really kindhearted, according to what they say who know him. (If the
people of Fez [Footnote: Fez: a city in northern Morocco.] are to be
believed, he is even too much so--he does not chop off as many heads as
he ought to for the holy cause of Islam.) But this kindheartedness, no
doubt, is relative in degree, as was often the case with ourselves in
the middle ages; a mildness which is not over-sensitive in the face of
shedding blood when there is a necessity for it, nor in face of an array
of human heads set up in a row over the fine gateway at the entrance to
the palace. Assuredly he is not cruel; he could not be so with that
gentle, sad expression. He punishes with severity sometimes, as his
divine authority gives him the right to do, but it is said that he finds
a still keener pleasure in pardoning. He is a priest and a warrior, and
carries each of these characters perhaps to excess; feeling as deeply as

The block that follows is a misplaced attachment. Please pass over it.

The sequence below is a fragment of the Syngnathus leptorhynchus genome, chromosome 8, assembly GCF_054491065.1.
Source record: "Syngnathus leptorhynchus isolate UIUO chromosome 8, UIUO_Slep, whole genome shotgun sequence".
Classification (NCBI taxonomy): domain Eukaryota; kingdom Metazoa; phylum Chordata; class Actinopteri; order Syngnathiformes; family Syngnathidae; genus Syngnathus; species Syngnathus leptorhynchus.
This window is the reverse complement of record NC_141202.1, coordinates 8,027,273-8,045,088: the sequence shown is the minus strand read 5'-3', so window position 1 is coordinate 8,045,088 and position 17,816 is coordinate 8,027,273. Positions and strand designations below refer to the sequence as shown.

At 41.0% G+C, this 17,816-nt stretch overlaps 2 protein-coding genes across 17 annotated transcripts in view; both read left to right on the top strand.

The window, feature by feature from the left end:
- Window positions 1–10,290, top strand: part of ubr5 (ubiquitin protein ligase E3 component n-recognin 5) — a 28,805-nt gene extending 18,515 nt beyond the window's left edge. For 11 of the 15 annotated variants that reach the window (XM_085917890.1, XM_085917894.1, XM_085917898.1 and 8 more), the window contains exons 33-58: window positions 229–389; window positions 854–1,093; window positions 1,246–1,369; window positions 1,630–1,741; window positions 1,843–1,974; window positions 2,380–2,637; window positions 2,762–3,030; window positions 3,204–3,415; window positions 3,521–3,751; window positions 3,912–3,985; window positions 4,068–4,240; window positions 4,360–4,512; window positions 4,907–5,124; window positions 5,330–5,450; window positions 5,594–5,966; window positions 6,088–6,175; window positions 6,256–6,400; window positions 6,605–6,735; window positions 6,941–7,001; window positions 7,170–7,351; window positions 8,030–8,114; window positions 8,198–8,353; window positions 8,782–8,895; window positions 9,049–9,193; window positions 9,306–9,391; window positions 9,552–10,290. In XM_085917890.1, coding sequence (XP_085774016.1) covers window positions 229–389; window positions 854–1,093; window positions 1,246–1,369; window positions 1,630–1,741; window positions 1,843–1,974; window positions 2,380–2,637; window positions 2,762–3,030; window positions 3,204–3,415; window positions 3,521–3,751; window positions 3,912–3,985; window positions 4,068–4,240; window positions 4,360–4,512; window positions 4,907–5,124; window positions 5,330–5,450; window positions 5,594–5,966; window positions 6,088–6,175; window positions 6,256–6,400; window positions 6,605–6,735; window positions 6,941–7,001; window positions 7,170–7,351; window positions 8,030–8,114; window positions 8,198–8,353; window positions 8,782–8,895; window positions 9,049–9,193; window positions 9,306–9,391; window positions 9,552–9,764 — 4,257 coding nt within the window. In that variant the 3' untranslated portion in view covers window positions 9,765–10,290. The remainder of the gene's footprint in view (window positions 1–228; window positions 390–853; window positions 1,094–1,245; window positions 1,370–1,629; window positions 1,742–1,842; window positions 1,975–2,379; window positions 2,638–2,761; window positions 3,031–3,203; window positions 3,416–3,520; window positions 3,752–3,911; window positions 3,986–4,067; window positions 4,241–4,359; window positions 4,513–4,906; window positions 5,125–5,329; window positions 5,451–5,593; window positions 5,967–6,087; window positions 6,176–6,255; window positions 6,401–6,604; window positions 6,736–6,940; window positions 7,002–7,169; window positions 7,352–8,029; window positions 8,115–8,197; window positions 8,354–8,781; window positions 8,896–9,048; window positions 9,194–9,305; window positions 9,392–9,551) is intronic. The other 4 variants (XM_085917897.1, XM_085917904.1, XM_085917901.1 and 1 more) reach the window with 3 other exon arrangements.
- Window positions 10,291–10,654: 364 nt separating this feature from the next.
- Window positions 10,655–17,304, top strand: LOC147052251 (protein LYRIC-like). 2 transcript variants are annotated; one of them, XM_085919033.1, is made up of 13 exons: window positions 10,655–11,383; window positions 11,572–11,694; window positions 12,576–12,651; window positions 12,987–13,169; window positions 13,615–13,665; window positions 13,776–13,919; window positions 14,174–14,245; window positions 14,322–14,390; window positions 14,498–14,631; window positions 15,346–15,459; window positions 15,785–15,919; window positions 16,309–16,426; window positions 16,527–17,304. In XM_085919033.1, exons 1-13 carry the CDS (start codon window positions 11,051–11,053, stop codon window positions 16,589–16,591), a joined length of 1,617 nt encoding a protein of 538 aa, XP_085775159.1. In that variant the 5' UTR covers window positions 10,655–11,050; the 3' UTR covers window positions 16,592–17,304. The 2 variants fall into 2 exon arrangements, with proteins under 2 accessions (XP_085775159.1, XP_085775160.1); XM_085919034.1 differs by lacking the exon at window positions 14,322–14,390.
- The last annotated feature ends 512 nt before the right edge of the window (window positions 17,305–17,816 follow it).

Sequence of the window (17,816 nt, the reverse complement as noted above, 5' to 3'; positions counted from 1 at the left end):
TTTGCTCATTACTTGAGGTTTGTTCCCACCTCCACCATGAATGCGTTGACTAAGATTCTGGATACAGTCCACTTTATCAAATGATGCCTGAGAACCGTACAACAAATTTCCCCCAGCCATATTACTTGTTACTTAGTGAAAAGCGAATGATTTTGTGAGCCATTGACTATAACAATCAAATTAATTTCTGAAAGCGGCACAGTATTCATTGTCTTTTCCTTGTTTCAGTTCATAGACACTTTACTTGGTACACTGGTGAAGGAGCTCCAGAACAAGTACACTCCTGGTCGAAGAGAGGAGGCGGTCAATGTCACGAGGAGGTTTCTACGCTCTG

a prophet the responsibility of his heavenly mission, chaste in the
midst of his seraglio, [Footnote: Seraglio: a harem.] strict in his
attention to onerous [Footnote: Onerous: burdensome.] religious
observances, and hereditarily very much of a fanatic--he aims to form
himself upon Mahomet [Footnote: Mahomet (Mohammed): the founder of
Mohammedanism. Born about 570 in Mecca(?) and died in 632.] as perfectly
as may be: all this, moreover, is legible in his eyes, upon his fine
countenance, in the upright majesty of his bearing. He is a man whom we
can neither understand nor judge in the times we live in, but he is
surely a great man, a man of mark.

--PIERKE LOTI (adapted).

[Footnote: What things in the description would tell you that the scene
was Oriental? What observations does the author make on the difference
between East and West? As a spectator, what things would you find most
interesting in the scene? Do you know why the author calls the Sultan's
palace impenetrable? Why does the author think that his interview with
the Sultan may be useless?]